Starring Ambrósio Vilhava and Leonardo Medeiros. In Portuguese and Tupi-Guarani with English subtitles. Unrated. Plays Friday to Thursday, February 4 to 10, at the Vancity Theatre
The feature drama Birdwatchers, which begins and ends with aerial shots of the shrinking Brazilian rain forest, takes its name from the ecotourists who trek to that country's remote Mato Grosso do Sul to photograph nature's colourful pageant. If they're lucky, they'll get fleeting glimpses of near-naked indigenous people on the banks of a river, shooting impotent arrows at passing boats. By the time the cameras have moved on, these “wild Indians” will have wiped off their war paint, put on their Hard Rock Cafe T-shirts, and been paid for their actorly efforts. What's left is the long drive back to a dusty reserve where the hunting is finished and there's little to do but drink and maybe dream of a better time.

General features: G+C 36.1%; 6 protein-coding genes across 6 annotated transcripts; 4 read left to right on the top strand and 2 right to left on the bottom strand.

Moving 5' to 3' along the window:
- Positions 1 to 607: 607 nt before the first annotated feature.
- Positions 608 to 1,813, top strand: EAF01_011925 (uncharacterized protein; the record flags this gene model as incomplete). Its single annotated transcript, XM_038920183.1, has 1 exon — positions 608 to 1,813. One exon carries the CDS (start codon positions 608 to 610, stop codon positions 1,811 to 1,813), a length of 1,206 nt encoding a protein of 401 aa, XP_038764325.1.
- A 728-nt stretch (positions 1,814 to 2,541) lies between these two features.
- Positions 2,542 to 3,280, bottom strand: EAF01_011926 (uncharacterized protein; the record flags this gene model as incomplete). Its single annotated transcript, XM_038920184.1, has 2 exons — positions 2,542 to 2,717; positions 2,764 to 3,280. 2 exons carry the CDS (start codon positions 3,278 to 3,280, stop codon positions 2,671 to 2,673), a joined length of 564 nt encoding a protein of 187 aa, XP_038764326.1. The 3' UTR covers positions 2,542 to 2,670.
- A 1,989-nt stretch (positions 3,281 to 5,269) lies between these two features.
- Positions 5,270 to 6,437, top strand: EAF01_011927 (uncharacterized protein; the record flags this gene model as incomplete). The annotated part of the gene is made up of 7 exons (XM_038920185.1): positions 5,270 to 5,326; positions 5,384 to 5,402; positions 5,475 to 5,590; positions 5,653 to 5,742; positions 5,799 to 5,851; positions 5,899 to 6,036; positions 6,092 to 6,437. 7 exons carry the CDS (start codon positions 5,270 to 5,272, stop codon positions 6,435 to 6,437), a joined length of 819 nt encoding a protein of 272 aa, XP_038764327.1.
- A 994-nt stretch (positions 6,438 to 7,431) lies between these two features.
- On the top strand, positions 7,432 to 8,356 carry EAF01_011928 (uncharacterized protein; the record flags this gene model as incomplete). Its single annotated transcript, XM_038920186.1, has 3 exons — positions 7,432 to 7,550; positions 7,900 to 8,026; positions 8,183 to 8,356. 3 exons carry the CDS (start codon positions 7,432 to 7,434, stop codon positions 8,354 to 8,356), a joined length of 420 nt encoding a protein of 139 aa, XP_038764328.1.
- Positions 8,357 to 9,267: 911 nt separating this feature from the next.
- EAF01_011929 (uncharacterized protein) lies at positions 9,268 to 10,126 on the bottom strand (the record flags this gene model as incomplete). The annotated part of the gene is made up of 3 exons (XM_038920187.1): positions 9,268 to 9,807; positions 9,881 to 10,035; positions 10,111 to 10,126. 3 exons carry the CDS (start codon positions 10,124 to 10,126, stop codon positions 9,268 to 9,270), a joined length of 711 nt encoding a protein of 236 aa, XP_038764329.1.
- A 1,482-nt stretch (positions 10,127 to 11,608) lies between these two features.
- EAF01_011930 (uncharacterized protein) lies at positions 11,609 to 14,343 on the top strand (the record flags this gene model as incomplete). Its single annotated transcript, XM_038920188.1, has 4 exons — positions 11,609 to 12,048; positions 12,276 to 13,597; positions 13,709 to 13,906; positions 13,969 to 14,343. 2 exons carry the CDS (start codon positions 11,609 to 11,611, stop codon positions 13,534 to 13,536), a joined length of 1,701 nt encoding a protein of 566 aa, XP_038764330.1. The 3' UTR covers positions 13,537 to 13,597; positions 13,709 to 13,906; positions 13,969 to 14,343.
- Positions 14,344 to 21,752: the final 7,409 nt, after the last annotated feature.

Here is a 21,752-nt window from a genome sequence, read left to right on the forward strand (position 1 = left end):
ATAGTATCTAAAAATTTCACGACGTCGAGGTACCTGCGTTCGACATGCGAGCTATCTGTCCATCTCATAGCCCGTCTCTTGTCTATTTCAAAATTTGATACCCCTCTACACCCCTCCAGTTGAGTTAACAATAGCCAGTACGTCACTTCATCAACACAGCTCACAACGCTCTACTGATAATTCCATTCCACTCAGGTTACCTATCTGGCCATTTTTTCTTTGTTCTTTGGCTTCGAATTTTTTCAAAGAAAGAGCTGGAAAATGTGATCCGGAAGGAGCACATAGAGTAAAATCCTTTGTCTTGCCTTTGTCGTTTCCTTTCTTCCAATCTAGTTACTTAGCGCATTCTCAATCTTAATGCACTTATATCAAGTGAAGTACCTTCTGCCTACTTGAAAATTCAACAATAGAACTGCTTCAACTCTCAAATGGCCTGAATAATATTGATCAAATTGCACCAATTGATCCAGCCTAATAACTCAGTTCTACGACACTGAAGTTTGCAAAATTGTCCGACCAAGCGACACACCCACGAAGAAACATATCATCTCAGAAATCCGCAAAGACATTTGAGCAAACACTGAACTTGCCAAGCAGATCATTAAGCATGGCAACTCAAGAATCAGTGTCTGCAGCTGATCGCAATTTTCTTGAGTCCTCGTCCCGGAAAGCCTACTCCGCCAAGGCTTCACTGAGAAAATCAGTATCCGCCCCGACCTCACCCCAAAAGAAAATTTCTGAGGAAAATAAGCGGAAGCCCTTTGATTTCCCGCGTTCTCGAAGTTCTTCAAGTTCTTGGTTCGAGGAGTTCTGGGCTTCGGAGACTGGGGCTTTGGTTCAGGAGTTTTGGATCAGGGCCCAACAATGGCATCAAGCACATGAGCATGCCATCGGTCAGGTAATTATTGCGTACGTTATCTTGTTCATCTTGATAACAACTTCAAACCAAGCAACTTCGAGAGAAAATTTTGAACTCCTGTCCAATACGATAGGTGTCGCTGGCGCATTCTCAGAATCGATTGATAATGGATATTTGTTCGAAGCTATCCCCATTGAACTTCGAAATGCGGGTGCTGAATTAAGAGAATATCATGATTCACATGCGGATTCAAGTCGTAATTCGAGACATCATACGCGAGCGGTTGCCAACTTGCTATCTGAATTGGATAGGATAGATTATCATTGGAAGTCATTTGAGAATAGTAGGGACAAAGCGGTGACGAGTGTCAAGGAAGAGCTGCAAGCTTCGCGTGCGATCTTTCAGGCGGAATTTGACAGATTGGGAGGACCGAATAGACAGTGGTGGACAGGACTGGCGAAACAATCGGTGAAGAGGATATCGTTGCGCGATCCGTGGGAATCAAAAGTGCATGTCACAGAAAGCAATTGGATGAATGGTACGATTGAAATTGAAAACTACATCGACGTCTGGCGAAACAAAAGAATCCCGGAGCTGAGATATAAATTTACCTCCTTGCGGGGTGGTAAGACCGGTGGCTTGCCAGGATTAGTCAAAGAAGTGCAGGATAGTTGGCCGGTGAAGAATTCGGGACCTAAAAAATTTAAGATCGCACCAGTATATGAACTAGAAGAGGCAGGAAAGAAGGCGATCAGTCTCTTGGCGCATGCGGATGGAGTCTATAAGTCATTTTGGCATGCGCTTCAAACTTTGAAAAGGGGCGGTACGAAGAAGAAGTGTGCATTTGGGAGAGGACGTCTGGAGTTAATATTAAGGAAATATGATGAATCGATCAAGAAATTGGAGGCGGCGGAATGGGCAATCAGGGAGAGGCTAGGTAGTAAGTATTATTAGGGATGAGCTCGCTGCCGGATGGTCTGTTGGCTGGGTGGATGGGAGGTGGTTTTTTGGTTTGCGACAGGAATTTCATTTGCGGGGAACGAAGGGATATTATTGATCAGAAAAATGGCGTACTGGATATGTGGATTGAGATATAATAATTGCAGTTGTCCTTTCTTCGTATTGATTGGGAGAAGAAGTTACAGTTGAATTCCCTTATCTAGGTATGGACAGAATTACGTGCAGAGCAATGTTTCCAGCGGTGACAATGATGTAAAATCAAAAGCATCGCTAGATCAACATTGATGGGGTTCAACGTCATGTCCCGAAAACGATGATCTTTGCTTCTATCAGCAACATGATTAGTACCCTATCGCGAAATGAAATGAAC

Watch the trailer for Birdwatchers.
After stumbling on the suicides of two young Guarani girls—the latest in an epidemic among teenagers—born leader Nádio (Ambrósio Vilhava) leads a small band of followers back to the ancestral land, where there are still streams and wild animals. Unfortunately, that tract is currently “owned” by an upper-class farmer (Leonardo Medeiros) who—like most viewers, by implication—is torn between self-justification and the plight of the pitiful-yet-determined survivors.
Director Marco Bechis, an Italo-Chilean (who grew up in Argentina and Brazil) using Italian funding and cowriters, auditioned many nonactors before coming up with this fragmentary but ultimately convincing tale of two wary groups still coming to grips with each other. His hand-held camera clearly identifies with the beleaguered natives, and especially with young Osvaldo (Pedro Abrísio da Silva), who is studying to be a shaman amid the blare of TV game shows and soap operas. The soundtrack music, which is sometimes overbearing, was written three centuries ago by a Jesuit missionary to Paraguay. He was determined to turn the local Guarani into angelic choirs back then—even if it killed them. They've been quietly singing in the trees ever since.